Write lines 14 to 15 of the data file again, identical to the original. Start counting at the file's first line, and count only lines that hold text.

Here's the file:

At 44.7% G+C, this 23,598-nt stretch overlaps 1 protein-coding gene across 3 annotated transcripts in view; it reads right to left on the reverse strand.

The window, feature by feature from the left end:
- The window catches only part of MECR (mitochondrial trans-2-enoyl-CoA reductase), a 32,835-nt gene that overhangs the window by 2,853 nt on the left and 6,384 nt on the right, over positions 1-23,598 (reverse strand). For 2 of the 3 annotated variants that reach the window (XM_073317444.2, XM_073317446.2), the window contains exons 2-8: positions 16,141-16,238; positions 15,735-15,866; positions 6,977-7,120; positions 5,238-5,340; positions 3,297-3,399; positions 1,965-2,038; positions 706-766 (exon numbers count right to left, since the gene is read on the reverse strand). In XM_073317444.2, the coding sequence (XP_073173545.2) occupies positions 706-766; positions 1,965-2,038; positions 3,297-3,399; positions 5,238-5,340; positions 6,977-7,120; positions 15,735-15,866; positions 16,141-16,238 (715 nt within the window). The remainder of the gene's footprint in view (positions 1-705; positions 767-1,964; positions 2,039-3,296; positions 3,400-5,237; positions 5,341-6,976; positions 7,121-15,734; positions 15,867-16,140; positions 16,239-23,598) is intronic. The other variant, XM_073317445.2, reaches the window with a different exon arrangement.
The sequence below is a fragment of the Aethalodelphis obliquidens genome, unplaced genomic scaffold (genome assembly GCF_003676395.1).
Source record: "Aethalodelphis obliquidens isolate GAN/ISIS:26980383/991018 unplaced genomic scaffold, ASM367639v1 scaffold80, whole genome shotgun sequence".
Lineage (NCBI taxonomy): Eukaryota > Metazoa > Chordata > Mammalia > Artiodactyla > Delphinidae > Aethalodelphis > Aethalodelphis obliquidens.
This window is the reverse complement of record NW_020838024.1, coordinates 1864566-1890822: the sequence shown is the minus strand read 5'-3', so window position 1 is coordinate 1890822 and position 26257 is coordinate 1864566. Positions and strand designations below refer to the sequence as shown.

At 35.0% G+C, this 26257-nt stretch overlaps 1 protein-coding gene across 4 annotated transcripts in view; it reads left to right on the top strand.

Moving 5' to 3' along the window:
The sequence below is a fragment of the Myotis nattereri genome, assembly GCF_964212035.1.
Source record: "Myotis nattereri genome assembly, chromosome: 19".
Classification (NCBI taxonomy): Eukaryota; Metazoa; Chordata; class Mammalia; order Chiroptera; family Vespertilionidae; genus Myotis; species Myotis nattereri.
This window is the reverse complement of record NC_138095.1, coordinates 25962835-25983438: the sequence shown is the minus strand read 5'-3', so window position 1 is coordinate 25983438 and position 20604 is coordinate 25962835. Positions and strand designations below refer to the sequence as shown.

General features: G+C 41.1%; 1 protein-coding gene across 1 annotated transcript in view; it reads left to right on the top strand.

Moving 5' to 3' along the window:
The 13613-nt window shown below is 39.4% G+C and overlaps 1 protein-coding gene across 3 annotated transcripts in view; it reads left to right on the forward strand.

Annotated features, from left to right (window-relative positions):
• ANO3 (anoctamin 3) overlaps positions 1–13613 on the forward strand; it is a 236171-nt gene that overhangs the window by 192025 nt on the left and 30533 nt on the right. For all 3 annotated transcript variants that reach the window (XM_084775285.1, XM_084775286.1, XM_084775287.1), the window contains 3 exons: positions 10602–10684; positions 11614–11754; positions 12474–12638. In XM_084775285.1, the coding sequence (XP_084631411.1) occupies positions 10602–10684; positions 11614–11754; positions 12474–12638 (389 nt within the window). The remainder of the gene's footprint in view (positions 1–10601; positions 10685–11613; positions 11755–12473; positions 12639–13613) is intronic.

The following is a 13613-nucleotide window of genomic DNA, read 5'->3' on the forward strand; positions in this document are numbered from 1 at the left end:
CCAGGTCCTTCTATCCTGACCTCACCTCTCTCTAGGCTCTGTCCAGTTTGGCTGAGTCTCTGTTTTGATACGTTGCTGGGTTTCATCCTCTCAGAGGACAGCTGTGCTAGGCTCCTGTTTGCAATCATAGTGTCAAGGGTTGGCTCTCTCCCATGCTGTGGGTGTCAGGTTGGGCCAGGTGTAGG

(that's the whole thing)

General features: G+C 41.1%; 1 protein-coding gene across 1 annotated transcript in view; it reads left to right on the top strand.

Moving 5' to 3' along the window: